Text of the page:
France Recognizes the Republic of TexasWhen Texas ceded from Mexico on April 21 of 1836, it immediately sought legitimacy through diplomatic appeals to major world powers - most of which were in Europe. Most European powers were reluctant to recognize the self-proclaimed Republic until it became clear that it could survive and what diplomatic ramifications, if any, formal recognition might yield. Nonetheless, France under King Louis Phliippe recognized Texas on September 25, 1839. This act may have been partially trade inspired, and partially motivated by French antipathy towards Mexico following the First French Intervention or Pastry War (1838 - 1839). Recognizing Texas diplomatically allowed France to open official trade channels, particularly for cotton, a vital commodity in Europe and an increasing cause of tension between France and Britain. Moreover, the recognition of Texas accelerated the destabilization of Mexico, increasing the probability that any colonial aspirations the French may have had in seizing California would be successful.
Publication History and CensusThis map appeared in several editions beginning in 1833. Revised editions were published in 1836, 1838, 1840, and as here, 1843. The map was the most significant French map of North America published in the early to mid 19th century. It is today quite scarce. We are aware of one other example of this 1843 edition, in the holdings of Texas Tech University's Southwest Collection. The more common 1833 first edition is represented in two European national collections and the Library of Congress.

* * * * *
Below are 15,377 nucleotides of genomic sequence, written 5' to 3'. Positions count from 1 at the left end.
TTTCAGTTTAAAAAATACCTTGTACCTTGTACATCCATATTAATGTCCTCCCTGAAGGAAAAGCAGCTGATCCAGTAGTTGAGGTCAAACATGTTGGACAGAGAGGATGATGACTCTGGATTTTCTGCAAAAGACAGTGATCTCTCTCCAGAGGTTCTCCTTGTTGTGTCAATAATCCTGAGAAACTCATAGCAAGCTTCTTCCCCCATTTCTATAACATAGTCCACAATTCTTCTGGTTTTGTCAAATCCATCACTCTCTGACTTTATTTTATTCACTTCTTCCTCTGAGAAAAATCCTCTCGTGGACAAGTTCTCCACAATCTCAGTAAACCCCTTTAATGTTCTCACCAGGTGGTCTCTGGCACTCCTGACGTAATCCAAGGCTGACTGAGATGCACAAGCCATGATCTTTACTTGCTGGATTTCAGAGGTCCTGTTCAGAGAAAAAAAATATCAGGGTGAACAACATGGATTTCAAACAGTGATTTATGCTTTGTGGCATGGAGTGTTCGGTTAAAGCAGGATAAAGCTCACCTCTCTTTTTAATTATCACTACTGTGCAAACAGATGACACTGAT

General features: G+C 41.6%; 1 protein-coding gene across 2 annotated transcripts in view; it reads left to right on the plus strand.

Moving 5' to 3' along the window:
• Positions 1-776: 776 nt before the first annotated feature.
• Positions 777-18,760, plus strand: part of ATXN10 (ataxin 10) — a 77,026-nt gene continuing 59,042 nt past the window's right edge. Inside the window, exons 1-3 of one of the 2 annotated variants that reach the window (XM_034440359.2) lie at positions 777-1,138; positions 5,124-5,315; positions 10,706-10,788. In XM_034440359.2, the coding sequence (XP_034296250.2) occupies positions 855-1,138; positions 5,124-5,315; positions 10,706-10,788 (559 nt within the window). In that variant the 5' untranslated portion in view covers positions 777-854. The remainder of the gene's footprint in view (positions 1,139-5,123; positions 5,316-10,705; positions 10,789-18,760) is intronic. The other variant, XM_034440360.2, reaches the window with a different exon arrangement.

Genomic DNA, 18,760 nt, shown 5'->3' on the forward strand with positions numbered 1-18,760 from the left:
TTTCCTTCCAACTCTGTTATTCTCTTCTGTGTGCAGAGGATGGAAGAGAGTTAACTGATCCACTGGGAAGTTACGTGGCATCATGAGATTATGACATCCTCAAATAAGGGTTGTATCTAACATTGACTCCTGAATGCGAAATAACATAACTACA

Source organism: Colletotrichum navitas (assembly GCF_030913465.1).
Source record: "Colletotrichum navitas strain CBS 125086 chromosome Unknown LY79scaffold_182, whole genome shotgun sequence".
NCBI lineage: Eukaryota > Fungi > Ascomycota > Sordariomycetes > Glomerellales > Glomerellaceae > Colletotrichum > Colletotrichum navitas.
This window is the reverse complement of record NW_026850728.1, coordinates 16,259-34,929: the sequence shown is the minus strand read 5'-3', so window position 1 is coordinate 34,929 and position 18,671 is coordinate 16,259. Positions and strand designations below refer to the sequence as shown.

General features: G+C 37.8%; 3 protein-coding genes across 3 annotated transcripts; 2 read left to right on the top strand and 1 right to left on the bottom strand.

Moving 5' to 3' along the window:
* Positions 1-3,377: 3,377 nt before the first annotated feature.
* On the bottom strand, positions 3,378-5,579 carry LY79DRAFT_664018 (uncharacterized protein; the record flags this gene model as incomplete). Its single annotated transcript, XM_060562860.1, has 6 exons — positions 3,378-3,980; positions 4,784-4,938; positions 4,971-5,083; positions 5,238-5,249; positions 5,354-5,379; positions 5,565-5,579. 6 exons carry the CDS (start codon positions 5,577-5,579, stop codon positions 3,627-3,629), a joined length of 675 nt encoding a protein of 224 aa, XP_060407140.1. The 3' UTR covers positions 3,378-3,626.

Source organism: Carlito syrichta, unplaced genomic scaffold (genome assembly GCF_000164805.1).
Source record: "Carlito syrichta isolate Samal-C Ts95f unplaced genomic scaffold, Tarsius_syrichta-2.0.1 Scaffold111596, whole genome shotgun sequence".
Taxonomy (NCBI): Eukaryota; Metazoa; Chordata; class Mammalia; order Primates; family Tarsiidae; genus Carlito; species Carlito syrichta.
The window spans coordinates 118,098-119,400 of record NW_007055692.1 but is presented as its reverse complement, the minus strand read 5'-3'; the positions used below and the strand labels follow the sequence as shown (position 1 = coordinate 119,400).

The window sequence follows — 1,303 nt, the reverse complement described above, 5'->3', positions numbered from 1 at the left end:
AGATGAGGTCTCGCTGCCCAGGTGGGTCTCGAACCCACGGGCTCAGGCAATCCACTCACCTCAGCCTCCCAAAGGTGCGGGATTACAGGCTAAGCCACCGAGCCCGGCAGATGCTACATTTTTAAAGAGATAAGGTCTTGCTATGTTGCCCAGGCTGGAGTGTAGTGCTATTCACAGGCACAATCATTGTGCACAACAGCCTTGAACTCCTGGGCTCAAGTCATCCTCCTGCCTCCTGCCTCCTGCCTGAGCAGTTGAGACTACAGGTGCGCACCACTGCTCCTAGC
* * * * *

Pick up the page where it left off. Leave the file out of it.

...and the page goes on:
Adrien-Hubert Brué (1786 – July 16, 1832) was a French cartographer active in the late 18th and early 19th centuries. Brué served on various ships from age 12. At 14 he was commissioned to the crew of the Naturalist, one of the two ships in Baudin Expedition (1800 – 1804) to the South Pacific. Later in life, Brué turned to cartography where his work was known for remarkable clarity and accuracy. Brué eventually acquired the prestigious office of Geographe du Roi and often signed his maps as such. In this position Brue contributed to thousands of maps and numerous atlases. Like most cartographers many of his maps were published posthumously by his partner, Charles Picquet's son and heir, Pierre-Jacques Picquet, and were still being updated and republished decades after his death.
Charles Picquet (April 15, 1771 – January 15, 1827) was a French cartographer active in Paris during the Napoleonic and post-Napoleonic Eras. Picquet was born in Romagna-sous-Montfaucon, Meuse, France. From about 1798 Picquet supplied maps to the Dépôt de la Guerre. From 1806 he was appointed to Napoleon's Cabinet Topographique. Being politically dexterous, he was able to retain this position after the fall of Napoleon under both Louis XVIII and Charles X. Under Louis XVIII he also obtained the Brevet de Géographe Ordinaire du Cabinet Topographique. He worked with the cartographer Adrien-Hubert Brué on a major atlas project. When Charles Picquet died in 1827, his son, Pierre-Jacques Picquet, continued to publish under his father's imprint name well into the middle part of the 19th century. Learn More...
Very good. Original linen backing reinforced in places. Mild toning. Some light spotting.